Beyond that, I guess I will have to go back to work. I’ve already considered that option. I’d already be punching time clock but my wife panics when she’s left alone. I guess if Joe keeps running things, I’ll have to figure out something.

The Biggest Fear of Our Forefathers

As they were froming the federal government, one fear drove them more than anything else. It is the reason for having 3 separate parts:legislative, executive and judicial. Each has its own powers and limits. That way, the hope was that no one person or group of people would exceed their authority.

In addition, they added 10 amendments. If you study them carefully, you’ll see that, while each has its purpose, collectively they have 1 purpose, to protect the individuals from the government.

Now, why did they feel the need for protection from our government. It’s because they were afraid of the tyranny of the majority.

Without the bill of rights, the majority could take control of the government. Then, ironically it could be ruled by a small minority. If you doubt the fear to be valid, look at what we have now, a one party rule.

The hope of the forefathers was that a free press would keep them in check. On the contrary, they are doing all they can to assist the overthrow of our constitution.

Now the Bill of Rights is on the verge of being trodden under the feet of socialists. They hate freedom of religion and they are destroying our rights to have our say. They want to remove our right to defend ourselves. I could go on but I’m sure you get the picture.

Still, I must add one more remark i heard lately. It would seem that the dems interpret the 10th amendment as reserving all powers not specified in the Constitution to the democrat party.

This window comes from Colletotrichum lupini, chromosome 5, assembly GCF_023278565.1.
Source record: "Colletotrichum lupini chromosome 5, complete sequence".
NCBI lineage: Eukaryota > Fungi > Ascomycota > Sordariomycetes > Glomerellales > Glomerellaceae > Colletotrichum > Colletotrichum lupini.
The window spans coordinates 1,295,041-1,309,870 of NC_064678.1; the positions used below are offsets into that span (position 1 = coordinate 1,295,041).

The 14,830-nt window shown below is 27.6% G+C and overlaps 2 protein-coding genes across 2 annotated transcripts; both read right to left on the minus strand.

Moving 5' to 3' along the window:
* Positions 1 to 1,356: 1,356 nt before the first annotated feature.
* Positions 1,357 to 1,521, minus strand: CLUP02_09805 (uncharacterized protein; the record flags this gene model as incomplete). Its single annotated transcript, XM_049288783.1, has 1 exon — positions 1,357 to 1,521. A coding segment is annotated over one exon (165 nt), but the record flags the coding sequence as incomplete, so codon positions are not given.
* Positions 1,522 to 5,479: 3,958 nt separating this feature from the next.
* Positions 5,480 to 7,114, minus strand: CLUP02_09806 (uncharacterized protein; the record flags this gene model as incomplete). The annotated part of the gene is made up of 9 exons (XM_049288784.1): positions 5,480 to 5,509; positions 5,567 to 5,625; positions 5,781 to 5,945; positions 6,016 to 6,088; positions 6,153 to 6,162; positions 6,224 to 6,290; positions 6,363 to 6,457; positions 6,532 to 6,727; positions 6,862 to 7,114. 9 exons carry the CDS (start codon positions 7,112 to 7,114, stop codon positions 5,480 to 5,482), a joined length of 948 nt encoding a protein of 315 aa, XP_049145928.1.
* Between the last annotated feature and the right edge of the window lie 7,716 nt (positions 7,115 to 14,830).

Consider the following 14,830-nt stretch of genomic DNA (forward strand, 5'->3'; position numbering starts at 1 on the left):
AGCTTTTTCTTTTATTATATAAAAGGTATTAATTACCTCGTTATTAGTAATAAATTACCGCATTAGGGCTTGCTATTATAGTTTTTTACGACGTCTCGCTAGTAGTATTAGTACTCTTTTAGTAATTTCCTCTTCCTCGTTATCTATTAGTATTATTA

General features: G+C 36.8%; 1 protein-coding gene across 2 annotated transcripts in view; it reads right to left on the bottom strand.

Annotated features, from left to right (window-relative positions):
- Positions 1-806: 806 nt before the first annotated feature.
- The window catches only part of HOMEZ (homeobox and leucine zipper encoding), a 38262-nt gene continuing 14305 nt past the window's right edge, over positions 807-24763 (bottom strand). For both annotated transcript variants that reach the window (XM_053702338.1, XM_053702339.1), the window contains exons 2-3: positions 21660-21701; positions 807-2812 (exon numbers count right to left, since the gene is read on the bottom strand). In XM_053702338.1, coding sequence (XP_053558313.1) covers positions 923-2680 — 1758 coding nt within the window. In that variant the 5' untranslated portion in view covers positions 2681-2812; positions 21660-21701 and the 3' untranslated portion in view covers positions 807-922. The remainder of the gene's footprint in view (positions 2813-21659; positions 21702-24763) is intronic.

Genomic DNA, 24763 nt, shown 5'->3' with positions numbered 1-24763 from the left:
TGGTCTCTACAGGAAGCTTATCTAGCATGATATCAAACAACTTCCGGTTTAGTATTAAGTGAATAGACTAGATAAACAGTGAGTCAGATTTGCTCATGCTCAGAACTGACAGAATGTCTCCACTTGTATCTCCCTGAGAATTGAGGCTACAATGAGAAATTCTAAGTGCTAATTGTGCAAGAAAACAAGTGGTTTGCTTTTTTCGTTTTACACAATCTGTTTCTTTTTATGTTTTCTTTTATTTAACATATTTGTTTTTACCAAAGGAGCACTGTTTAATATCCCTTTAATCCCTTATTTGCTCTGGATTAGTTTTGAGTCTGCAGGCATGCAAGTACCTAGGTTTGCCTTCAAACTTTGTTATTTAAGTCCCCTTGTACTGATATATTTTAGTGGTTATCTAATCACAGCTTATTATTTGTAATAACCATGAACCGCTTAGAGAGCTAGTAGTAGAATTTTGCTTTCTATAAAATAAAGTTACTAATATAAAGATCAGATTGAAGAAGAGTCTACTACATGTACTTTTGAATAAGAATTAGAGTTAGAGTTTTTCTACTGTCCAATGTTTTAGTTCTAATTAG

Maybe it’s a joke, but I am sure they would accept said power without a second thought.

To be sure, we just might be realizing the tyranny of the majority within the decade. It was the primary fear of the framers of our Constitution and today, the threat stands before us and it isn’t even well hidden. What a legacy to leave for our children, especially considering the freedom we inherited.

Long Range E.V.s

As I have a minor interst in electric vehicles, I generally try to keep an eye on them, especially concerning their range. As near as I can tell, none have a range of more than 500 or so miles between changes. Most are limited to 300 to 350.

Now, to my surprise, I hear Representative Debbie Stabenow bought a new E. V. and drove it from Michigan to D. C. , waving as she passed the gas stations.

Now, considering that is about 700 or so miles, that really surprised me. I didn’t know any E. V. has anywhere near that range.

Then, maybe, and I do mean maybe, she was being followed by a pickup carrying a heavy duty generator. On the other hand, she could have driven straight through, though if I did it, I’d be so stiff I’d need help getting out of the car.

Oh, there I go assuming things again. The car might have very comfortable seats in it. Still, that is a very long time to sit behind the wheel at one time me.

I simply have no idea why she didn’t take a plane, which would take far less time. Better yet, it would be more green to take the bus. That way she could do some paperwork on the way.

Regardless, I’m glad she can afford the E. V. Conveniently, she will not pay the road tax charges, which the rest of us pay when we fill up at the pump.

It’s the Saltwater!

For many years, I’ve wondered why almost all the people in states with coastlines seem to have lost their abilities to reason. California and New York, the states with the most coastline are the states are also the states with the least people with good reason.

Then, I considered Chicago. OK. They have no saltwater but they do have a coastline. I guess I need to modify my theory, all coastlines.

Wait a minute! Maybe Florida has more saltwater coastline than any other state.

The question does, however comes to mind. Is it the coasts that warp the minds or does the water simply attract those who lack reasonable reasoning.

There seems to be no doubt. You look in any of the states with coasts and the problem is always worse the closer they are to the water. Consider Long Island and San Francisco. They are almost surrounded by water.

Maybe we need to quickly put some kind of barrier arround Florida before they become the liberal capitol of world.